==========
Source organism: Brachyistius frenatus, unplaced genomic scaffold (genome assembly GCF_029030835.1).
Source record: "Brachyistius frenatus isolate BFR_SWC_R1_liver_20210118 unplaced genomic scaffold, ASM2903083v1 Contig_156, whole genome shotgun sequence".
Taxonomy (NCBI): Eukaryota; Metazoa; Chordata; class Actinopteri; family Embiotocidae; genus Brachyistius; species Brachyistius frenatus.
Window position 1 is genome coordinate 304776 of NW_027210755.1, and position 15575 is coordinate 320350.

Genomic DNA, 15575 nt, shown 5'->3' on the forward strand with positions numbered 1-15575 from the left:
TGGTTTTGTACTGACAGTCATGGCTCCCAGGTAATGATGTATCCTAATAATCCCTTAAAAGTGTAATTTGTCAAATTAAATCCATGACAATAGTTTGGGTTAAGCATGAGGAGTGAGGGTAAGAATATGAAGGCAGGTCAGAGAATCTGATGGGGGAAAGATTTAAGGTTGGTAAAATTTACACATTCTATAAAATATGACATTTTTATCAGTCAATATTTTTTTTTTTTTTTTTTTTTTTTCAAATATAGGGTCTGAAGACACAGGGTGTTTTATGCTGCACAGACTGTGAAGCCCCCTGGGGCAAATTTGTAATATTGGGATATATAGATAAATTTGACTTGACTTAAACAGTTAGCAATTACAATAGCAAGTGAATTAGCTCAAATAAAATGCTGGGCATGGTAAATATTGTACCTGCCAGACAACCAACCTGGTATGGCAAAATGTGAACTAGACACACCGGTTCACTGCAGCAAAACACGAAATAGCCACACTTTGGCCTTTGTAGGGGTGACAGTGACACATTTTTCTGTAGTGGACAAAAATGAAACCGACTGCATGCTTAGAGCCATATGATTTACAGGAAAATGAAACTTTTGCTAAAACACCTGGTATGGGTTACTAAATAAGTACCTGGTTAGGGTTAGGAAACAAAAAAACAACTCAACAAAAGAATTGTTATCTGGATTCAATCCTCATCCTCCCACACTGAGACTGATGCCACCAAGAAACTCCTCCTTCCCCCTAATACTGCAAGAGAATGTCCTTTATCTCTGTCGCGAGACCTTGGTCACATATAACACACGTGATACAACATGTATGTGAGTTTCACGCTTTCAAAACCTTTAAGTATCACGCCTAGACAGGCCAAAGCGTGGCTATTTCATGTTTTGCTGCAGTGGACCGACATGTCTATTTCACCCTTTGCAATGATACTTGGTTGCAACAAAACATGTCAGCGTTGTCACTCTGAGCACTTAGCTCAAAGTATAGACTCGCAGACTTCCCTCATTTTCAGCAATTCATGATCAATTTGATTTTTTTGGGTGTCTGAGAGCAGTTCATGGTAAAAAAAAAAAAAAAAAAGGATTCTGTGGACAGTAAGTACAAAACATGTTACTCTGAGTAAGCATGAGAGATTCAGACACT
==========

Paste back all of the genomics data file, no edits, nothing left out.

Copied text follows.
Source organism: Brachyistius frenatus, unplaced genomic scaffold (genome assembly GCF_029030835.1).
Source record: "Brachyistius frenatus isolate BFR_SWC_R1_liver_20210118 unplaced genomic scaffold, ASM2903083v1 Contig_156, whole genome shotgun sequence".
Taxonomy (NCBI): Eukaryota; Metazoa; Chordata; class Actinopteri; family Embiotocidae; genus Brachyistius; species Brachyistius frenatus.
Window position 1 is genome coordinate 304776 of NW_027210755.1, and position 15575 is coordinate 320350.

Genomic DNA, 15575 nt, shown 5'->3' on the forward strand with positions numbered 1-15575 from the left:
TGGTTTTGTACTGACAGTCATGGCTCCCAGGTAATGATGTATCCTAATAATCCCTTAAAAGTGTAATTTGTCAAATTAAATCCATGACAATAGTTTGGGTTAAGCATGAGGAGTGAGGGTAAGAATATGAAGGCAGGTCAGAGAATCTGATGGGGGAAAGATTTAAGGTTGGTAAAATTTACACATTCTATAAAATATGACATTTTTATCAGTCAATATTTTTTTTTTTTTTTTTTTTTTTTCAAATATAGGGTCTGAAGACACAGGGTGTTTTATGCTGCACAGACTGTGAAGCCCCCTGGGGCAAATTTGTAATATTGGGATATATAGATAAATTTGACTTGACTTAAACAGTTAGCAATTACAATAGCAAGTGAATTAGCTCAAATAAAATGCTGGGCATGGTAAATATTGTACCTGCCAGACAACCAACCTGGTATGGCAAAATGTGAACTAGACACACCGGTTCACTGCAGCAAAACACGAAATAGCCACACTTTGGCCTTTGTAGGGGTGACAGTGACACATTTTTCTGTAGTGGACAAAAATGAAACCGACTGCATGCTTAGAGCCATATGATTTACAGGAAAATGAAACTTTTGCTAAAACACCTGGTATGGGTTACTAAATAAGTACCTGGTTAGGGTTAGGAAACAAAAAAACAACTCAACAAAAGAATTGTTATCTGGATTCAATCCTCATCCTCCCACACTGAGACTGATGCCACCAAGAAACTCCTCCTTCCCCCTAATACTGCAAGAGAATGTCCTTTATCTCTGTCGCGAGACCTTGGTCACATATAACACACGTGATACAACATGTATGTGAGTTTCACGCTTTCAAAACCTTTAAGTATCACGCCTAGACAGGCCAAAGCGTGGCTATTTCATGTTTTGCTGCAGTGGACCGACATGTCTATTTCACCCTTTGCAATGATACTTGGTTGCAACAAAACATGTCAGCGTTGTCACTCTGAGCACTTAGCTCAAAGTATAGACTCGCAGACTTCCCTCATTTTCAGCAATTCATGATCAATTTGATTTTTTTGGGTGTCTGAGAGCAGTTCATGGTAAAAAAAAAAAAAAAAAAGGATTCTGTGGACAGTAAGTACAAAACATGTTACTCTGAGTAAGCATGAGAGATTCAGACACT